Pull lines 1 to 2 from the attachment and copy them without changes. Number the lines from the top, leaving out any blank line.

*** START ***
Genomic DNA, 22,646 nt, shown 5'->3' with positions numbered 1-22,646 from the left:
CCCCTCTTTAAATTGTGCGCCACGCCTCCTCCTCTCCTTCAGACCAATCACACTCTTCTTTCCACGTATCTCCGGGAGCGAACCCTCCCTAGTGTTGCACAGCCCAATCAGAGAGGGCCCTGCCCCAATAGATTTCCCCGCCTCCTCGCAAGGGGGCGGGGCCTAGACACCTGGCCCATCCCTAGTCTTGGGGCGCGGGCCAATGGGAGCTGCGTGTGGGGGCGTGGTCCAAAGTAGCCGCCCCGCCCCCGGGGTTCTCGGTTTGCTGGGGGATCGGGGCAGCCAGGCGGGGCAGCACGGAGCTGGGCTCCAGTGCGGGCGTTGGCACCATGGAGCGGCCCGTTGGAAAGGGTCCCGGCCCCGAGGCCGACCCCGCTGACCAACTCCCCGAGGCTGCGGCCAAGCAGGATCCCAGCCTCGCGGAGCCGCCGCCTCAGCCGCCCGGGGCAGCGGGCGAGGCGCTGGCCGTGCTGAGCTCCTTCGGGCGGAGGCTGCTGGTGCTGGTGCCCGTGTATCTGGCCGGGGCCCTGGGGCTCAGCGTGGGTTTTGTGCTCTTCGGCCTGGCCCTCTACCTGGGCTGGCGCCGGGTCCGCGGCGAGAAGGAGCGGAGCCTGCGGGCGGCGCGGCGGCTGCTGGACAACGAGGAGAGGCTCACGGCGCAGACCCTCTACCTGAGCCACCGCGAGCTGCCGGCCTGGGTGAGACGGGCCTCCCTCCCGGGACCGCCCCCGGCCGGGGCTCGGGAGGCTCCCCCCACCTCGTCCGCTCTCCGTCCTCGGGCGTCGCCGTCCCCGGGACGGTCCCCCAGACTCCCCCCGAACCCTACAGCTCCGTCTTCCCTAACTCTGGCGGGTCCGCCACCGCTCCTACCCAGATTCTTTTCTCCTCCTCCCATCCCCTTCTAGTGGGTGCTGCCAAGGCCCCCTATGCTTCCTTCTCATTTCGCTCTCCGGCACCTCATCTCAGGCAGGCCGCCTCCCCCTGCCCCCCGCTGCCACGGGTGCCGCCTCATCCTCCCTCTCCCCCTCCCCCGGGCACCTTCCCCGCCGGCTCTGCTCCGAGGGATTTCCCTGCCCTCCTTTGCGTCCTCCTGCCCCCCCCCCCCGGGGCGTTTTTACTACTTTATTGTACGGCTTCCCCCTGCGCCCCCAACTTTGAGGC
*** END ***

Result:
Genomic DNA, 22,646 nt, shown 5'->3' with positions numbered 1-22,646 from the left:
CCCCTCTTTAAATTGTGCGCCACGCCTCCTCCTCTCCTTCAGACCAATCACACTCTTCTTTCCACGTATCTCCGGGAGCGAACCCTCCCTAGTGTTGCACAGCCCAATCAGAGAGGGCCCTGCCCCAATAGATTTCCCCGCCTCCTCGCAAGGGGGCGGGGCCTAGACACCTGGCCCATCCCTAGTCTTGGGGCGCGGGCCAATGGGAGCTGCGTGTGGGGGCGTGGTCCAAAGTAGCCGCCCCGCCCCCGGGGTTCTCGGTTTGCTGGGGGATCGGGGCAGCCAGGCGGGGCAGCACGGAGCTGGGCTCCAGTGCGGGCGTTGGCACCATGGAGCGGCCCGTTGGAAAGGGTCCCGGCCCCGAGGCCGACCCCGCTGACCAACTCCCCGAGGCTGCGGCCAAGCAGGATCCCAGCCTCGCGGAGCCGCCGCCTCAGCCGCCCGGGGCAGCGGGCGAGGCGCTGGCCGTGCTGAGCTCCTTCGGGCGGAGGCTGCTGGTGCTGGTGCCCGTGTATCTGGCCGGGGCCCTGGGGCTCAGCGTGGGTTTTGTGCTCTTCGGCCTGGCCCTCTACCTGGGCTGGCGCCGGGTCCGCGGCGAGAAGGAGCGGAGCCTGCGGGCGGCGCGGCGGCTGCTGGACAACGAGGAGAGGCTCACGGCGCAGACCCTCTACCTGAGCCACCGCGAGCTGCCGGCCTGGGTGAGACGGGCCTCCCTCCCGGGACCGCCCCCGGCCGGGGCTCGGGAGGCTCCCCCCACCTCGTCCGCTCTCCGTCCTCGGGCGTCGCCGTCCCCGGGACGGTCCCCCAGACTCCCCCCGAACCCTACAGCTCCGTCTTCCCTAACTCTGGCGGGTCCGCCACCGCTCCTACCCAGATTCTTTTCTCCTCCTCCCATCCCCTTCTAGTGGGTGCTGCCAAGGCCCCCTATGCTTCCTTCTCATTTCGCTCTCCGGCACCTCATCTCAGGCAGGCCGCCTCCCCCTGCCCCCCGCTGCCACGGGTGCCGCCTCATCCTCCCTCTCCCCCTCCCCCGGGCACCTTCCCCGCCGGCTCTGCTCCGAGGGATTTCCCTGCCCTCCTTTGCGTCCTCCTGCCCCCCCCCCCCGGGGCGTTTTTACTACTTTATTGTACGGCTTCCCCCTGCGCCCCCAACTTTGAGGC